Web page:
New highway in Latvia named 'animal death trap'

The new Ķekava bypass opened to motorists on October 13 this year has become a death trap for animals – they get to the road through a special gate left in the fence, but they don't get back into the forest. The builder acknowledges the problem, Latvian Television's 4. studija reported November 29.

Several residents reported to LTV that a doe had been struck on the Ķekava bypass – they had been trapped between the highway and the fence. The animal shelter “Ulubele” has also tried to inform the public about the collisions on the highway.

“It's not really normal in our opinion,” noted Ilze Džonsone, head of the shelter. “If there is a fence, then any motorist is much more reliant that driving is safe, that no one can run out in front of them. There are two factors: animals suffer and, of course, it is also life-threatening for humans.”

Valters Lūsiss, Head of the hunting Division of the State Forest Service (VMD), said that any new structure poses a challenge to animals that inhabit this environment:

“Previously there was no such obstacle, the animals moved freely. Here's the question of why they get to this part of the driveway because as far as I understand, design should minimize the risk that animals can get out onto the driveway and endanger drivers.”

The Ķekava bypass was built through a public-private partnership project. Maintenance of the road is carried out by the builder – the joint stock company “Ķekava ABT”. Juris Frīdmanis, director general of JSC “Kekava ABT”, said that the problem with getting wild animals to the high-speed highway is currently being tackled by the company. 

“Problems are in two places. It's the end of Bauska where this bypass starts, so “Virši” [fueling station] and the other side. If you pass there, you can see that the animal can theoretically walk past the fence through the ditch and get on the motorway,” Frīdmanis said. “And the other potential place, although we haven't seen the movement of animals in CCTV cameras there, is A5, it's Rīga's bypass.”

The company's chief executive explained that when he started developing the building project from 2019 to 2021, the environmental impact assessment did not identify significant migratory routes for wild animals in the region, so no more sophisticated solutions were sought to discourage animals from entering the expressway.

A fence and dedicated gate every half kilometer has been chosen, which would guarantee the animals would get back into their usual surroundings if they had wandered to the inside of the fence. But the doe population in the neighborhood turned out to have risen significantly.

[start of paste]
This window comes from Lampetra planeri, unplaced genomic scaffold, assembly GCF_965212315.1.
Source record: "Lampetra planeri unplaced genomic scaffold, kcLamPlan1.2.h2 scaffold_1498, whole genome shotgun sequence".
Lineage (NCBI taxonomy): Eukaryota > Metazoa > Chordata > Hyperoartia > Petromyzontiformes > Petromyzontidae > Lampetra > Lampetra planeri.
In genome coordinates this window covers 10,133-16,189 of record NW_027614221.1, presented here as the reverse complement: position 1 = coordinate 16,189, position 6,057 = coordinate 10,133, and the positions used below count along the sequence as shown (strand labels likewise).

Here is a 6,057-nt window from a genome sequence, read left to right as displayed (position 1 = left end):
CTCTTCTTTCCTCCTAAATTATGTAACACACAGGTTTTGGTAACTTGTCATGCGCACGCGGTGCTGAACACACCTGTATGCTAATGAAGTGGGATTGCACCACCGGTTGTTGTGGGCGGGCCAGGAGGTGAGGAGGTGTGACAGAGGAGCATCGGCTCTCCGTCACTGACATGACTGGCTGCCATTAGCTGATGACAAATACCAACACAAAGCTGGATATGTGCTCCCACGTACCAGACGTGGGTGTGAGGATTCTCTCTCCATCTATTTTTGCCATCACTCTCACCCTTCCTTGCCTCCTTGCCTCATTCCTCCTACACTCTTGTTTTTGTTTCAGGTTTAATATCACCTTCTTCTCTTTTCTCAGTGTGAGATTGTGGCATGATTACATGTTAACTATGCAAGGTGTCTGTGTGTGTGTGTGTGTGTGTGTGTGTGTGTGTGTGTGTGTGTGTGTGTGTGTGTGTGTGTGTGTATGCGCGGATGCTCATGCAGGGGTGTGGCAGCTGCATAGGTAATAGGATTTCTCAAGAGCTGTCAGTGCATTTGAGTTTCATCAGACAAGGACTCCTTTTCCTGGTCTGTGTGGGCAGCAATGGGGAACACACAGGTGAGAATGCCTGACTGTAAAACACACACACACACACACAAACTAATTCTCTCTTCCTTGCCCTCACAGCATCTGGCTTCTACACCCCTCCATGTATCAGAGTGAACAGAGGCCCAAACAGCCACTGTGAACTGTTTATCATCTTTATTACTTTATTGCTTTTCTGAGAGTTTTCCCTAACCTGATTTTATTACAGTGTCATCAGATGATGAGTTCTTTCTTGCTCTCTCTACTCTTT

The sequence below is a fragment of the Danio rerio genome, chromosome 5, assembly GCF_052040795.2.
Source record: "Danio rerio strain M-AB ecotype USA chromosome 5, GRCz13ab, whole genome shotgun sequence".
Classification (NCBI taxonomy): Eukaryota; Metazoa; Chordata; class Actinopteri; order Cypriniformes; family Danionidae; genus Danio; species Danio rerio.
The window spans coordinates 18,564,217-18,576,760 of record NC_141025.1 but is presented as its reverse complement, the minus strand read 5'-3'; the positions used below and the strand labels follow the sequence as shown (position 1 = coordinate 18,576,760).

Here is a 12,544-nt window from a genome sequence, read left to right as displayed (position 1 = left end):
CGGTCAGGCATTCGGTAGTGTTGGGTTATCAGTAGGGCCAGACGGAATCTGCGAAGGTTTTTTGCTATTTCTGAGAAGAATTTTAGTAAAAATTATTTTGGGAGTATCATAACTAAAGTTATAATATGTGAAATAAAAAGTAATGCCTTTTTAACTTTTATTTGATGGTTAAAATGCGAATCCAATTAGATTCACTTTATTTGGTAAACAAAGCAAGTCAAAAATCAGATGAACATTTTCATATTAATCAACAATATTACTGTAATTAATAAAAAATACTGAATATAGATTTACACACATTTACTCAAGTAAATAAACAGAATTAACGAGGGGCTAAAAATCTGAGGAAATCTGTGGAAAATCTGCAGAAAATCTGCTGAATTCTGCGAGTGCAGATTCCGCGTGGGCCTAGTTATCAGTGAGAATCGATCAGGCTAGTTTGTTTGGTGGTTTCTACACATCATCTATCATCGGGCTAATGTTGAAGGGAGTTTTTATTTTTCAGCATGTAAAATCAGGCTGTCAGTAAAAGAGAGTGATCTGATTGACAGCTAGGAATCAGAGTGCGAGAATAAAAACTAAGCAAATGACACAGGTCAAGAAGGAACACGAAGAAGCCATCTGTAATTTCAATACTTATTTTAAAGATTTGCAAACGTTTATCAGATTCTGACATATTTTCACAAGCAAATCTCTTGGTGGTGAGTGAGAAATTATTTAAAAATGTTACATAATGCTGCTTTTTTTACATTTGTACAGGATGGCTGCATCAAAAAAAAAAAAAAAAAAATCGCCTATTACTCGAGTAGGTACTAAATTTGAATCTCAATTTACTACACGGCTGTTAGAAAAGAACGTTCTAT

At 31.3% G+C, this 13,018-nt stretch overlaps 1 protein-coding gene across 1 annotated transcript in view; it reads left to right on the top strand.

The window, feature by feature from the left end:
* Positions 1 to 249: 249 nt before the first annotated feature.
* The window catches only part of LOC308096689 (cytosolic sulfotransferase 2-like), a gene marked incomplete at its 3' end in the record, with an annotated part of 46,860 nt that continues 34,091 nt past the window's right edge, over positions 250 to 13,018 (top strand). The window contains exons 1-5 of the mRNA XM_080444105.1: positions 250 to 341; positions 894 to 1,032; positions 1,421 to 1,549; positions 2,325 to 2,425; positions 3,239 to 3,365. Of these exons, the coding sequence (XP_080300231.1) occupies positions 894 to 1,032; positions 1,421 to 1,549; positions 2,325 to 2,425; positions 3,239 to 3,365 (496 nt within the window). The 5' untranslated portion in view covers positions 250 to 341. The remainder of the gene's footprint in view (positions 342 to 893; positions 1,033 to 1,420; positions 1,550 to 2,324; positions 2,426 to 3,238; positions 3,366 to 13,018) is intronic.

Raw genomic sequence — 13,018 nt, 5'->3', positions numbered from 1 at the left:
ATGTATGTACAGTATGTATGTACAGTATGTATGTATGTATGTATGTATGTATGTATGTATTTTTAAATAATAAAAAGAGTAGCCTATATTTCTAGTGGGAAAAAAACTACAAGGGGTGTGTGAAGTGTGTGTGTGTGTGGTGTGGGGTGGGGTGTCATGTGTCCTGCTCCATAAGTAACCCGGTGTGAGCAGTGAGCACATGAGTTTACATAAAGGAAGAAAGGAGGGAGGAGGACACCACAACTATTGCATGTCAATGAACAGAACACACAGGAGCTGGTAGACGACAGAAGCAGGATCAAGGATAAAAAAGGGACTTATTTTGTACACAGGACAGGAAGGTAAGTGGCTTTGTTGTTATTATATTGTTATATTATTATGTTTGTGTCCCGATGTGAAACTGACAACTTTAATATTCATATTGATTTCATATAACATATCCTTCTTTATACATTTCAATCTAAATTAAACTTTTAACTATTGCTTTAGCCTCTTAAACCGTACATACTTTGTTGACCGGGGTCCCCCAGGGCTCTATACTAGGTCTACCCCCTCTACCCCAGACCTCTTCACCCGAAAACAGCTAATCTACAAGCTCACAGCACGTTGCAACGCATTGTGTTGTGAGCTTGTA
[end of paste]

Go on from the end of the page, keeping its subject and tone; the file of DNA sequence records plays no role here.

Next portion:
Lūsis emphasized that cloven-hoofed animals - roe, deer, elk, wild boar - behave differently from predators who “will walk along the fence and find exits.”

The general manager of “Kekava ABT” promised that by the end of this year, all open fence structures through which forest animals were trapped will be closed in accordance with the legislation. In turn, it is planned to place beeps at the ends of the fences, which emit unpleasant sounds to animals every five minutes.

“The second idea, which is now current in Estonia -- there they are now testing the placement of special reflectors for animal fences that also somehow discourage those animals,” Frīdmanis said.

In less than a month and a half, five roe, two foxes, one dog, and one animal of unidentifiable species have been hit on the Ķekava bypass.

These accidents did not stop traffic and were most likely hit by trucks that continued their journey after the collision.

In such cases, the State Police (VP) should be informed. On a highway where the permitted speed is 120 kilometers per hour, it is not recommended to remove the animal's corpse by oneself.

“There are opportunities to inform the VMD either on the Mednis app or by notifying the State Forest Service,” Lūsis noted. “Then, accordingly, we will arrange for the removal of this animal from the road, or it will be done by the Latvian State Roads, or we will contact the local government.”

At least 2,000 forest animals are killed each year in car collisions in Latvia. The absolute leaders in this woeful statistic are roe, and the construction of the new expressway only increases the mortality of cloven-hoofed animals. An operational solution is expected to improve the situation because any collision with a forest animal is not only a loss to the Latvian environment but also extremely dangerous for people.

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